Years before assuming the presidency in 2016, Donald Trump had expressed strong opposition to the US presence in Afghanistan, railing against a war that began after the terrorist attacks on September 11, 2001 and ended with the Taliban-led government emerging victorious in 2021.
Trump tweeted in August 2012 that Afghanistan was a “complete waste” and that it was time for American troops to “come home.”
However, during a Republican presidential debate in March 2016, Trump’s message shifted: “Actually, when I said Afghanistan, I meant Iraq. I believe you must remain in Afghanistan for some time because you are right next to Pakistan, which has nuclear weapons, which we must protect.”
According to a new book by New York Times journalist Maggie Haberman, President Trump was apparently uncomfortable with the war in Afghanistan, and he resented having to sign ‘Killed in Action’ letters that, in his mind, linked him to a conflict that he did not personally like but still oversaw.
In his book “Confidence Man,” Haberman wrote that Trump, who had previously focused on North Korea in international affairs, wanted to end the conflict in Afghanistan — but was met with opposition.
“He became obsessed with North Korea and its nuclear capabilities, directing his National Security Council to create a menu of options ranging from annihilation to total appeasement, with a variety of options in between. One high-level option involved personal contact with the country’s reclusive leader, Kim Jong-un, but that option was not pursued for months,” she penned a letter.
“Trump cared about fulfilling a campaign promise, but aides were struck by how rattled he seemed by the number of deaths involved; over time, he came to resent every ‘Killed in Action’ letter he was forced to sign after a service member died, not wanting to attach his name to a war he despised and its needless deaths,” she continued.
According to Brown University’s Costs of War project, the war in Afghanistan cost 2,324 American troops and 3,917 contractors. It was fought under the command of four US commanders-in-chief, their defense secretaries, and the officers who reported to them.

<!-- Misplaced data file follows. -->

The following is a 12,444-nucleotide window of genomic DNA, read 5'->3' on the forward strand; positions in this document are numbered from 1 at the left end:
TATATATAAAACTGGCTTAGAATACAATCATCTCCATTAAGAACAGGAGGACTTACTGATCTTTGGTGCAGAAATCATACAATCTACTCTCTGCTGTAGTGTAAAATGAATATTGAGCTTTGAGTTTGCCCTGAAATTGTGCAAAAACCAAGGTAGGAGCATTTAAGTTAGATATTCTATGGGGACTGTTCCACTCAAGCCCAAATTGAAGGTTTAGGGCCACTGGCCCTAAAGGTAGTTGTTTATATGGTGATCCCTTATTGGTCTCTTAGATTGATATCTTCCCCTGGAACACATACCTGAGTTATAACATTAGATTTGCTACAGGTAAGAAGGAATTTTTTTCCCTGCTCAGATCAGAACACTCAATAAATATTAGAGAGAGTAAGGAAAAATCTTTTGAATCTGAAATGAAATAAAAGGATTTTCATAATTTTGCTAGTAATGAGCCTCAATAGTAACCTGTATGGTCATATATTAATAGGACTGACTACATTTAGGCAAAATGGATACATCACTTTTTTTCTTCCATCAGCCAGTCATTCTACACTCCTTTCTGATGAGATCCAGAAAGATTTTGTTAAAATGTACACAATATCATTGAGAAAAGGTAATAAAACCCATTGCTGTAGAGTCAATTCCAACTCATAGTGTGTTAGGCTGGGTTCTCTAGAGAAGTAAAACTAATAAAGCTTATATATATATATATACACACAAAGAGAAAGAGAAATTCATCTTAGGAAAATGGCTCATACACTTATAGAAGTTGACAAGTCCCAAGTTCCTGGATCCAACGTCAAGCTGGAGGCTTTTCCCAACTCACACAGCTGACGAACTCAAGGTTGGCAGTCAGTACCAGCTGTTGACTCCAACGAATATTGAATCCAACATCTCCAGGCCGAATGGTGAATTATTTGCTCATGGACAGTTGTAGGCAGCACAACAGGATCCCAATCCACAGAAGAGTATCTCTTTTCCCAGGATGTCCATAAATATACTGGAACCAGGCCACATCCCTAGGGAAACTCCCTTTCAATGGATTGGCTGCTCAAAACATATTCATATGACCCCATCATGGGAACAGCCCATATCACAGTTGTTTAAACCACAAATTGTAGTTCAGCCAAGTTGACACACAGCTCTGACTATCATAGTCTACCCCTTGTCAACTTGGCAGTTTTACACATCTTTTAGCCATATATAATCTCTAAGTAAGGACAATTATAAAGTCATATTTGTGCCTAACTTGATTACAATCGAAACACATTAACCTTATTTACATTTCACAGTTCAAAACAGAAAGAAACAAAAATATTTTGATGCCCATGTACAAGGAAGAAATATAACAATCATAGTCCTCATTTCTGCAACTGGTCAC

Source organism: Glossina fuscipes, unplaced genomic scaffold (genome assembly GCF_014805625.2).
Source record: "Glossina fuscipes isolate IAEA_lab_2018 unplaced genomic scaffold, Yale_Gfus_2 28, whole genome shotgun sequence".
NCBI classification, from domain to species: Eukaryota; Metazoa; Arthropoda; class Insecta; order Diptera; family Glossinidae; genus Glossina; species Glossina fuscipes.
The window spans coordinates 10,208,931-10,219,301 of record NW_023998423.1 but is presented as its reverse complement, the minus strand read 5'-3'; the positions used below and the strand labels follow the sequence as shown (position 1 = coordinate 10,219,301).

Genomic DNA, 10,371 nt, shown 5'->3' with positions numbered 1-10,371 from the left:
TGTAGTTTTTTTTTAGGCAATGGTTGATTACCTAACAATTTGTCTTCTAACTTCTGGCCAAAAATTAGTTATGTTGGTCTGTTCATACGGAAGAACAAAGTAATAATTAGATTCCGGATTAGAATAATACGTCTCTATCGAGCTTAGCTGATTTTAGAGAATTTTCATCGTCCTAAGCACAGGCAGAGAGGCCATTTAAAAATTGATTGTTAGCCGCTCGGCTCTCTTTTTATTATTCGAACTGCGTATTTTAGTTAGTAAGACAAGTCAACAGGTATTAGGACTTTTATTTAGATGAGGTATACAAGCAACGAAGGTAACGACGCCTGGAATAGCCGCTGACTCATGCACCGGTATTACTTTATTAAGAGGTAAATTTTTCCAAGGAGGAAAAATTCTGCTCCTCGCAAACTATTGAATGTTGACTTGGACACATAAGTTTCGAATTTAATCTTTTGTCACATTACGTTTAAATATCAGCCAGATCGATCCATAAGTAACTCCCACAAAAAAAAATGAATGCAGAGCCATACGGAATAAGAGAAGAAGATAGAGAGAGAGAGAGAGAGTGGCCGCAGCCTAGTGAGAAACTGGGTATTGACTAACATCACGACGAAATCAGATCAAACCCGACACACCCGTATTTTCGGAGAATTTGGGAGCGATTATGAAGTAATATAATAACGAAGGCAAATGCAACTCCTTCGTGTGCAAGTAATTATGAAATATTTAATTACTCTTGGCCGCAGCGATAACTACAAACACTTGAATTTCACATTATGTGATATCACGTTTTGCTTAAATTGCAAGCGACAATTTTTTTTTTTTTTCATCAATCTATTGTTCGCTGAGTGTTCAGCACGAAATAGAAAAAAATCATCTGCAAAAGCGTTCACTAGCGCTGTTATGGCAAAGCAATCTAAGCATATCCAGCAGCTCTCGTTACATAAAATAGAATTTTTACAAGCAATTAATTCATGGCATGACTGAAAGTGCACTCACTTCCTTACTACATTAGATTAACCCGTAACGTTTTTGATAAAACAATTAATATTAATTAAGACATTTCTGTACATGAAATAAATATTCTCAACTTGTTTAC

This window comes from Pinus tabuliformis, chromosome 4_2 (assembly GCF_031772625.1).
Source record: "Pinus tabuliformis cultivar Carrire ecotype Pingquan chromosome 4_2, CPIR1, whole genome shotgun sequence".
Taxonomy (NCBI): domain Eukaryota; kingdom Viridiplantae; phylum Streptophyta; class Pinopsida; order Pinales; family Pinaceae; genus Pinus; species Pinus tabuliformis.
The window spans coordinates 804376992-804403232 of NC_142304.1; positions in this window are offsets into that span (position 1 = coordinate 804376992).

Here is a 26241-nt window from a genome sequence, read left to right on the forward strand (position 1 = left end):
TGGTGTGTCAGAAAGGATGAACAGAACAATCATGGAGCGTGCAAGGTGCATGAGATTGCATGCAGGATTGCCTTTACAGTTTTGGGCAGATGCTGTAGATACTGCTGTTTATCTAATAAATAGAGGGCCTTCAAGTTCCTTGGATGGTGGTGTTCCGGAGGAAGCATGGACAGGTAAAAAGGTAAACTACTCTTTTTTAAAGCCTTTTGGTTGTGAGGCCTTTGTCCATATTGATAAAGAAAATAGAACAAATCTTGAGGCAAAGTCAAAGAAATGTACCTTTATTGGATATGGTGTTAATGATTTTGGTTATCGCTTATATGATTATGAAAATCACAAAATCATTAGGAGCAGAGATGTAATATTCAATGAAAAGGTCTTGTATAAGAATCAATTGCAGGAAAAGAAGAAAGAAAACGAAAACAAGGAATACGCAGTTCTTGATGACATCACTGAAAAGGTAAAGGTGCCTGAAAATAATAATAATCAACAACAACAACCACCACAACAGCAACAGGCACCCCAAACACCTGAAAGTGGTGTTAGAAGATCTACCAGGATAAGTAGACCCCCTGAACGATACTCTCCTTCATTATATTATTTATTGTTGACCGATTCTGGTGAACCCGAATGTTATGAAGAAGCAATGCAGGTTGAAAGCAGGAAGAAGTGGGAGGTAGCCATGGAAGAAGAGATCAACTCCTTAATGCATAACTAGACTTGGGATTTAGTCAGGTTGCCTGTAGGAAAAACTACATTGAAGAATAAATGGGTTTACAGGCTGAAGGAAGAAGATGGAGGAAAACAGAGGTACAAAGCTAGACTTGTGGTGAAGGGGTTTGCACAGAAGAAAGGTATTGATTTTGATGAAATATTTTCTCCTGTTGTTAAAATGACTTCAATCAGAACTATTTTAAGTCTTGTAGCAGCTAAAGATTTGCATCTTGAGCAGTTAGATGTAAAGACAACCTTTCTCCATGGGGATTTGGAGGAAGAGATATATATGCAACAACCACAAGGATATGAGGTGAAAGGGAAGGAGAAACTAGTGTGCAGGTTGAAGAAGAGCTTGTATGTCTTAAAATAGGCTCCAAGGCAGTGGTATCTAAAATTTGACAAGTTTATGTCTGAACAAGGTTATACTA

Like Trump, Biden pledged to end the conflict and accept the possibility of Taliban victory — which occurred so quickly that Biden and his top advisors were taken aback — but it was only Trump who reportedly sought to distance himself from the responsibility of comforting the troops’ families, an emotionally draining task that many presidents have struggled with.
Trump recounted the difficulties in signing letters to the families of service members killed in conflicts in remarks from October 2019.
Trump was repeatedly embroiled in controversies involving the families of fallen soldiers as a candidate and then as president. The widow of an Army sergeant claims the president forgot her late husband’s name during a condolence call. Trump reportedly questioned the significance of a Marine’s sacrifice at his father’s Arlington National Cemetery gravesite. He even claimed to have gotten COVID-19 from a gathering of Gold Star families.
The Trump administration signed a peace deal with the Taliban in Doha, Qatar, in February 2020, laying the groundwork for a US withdrawal from Afghanistan that would lead to the collapse of the US-backed government.
Despite the war’s unpopularity, President Joe Biden would withdraw American troops from Afghanistan in a process widely criticized as chaotic. In August 2021, poll respondents blamed former President George W. Bush more than any other US leader for the prolonged engagement.
Trump, for his part, has harshly criticized Biden over the withdrawal, despite his administration’s efforts to negotiate the abrupt withdrawal that Biden delayed, as well as a lack of planning to evacuate Americans and Afghans who had worked with them.
If the two men face off in a rematch for the presidency in 2024, the issue will undoubtedly come up.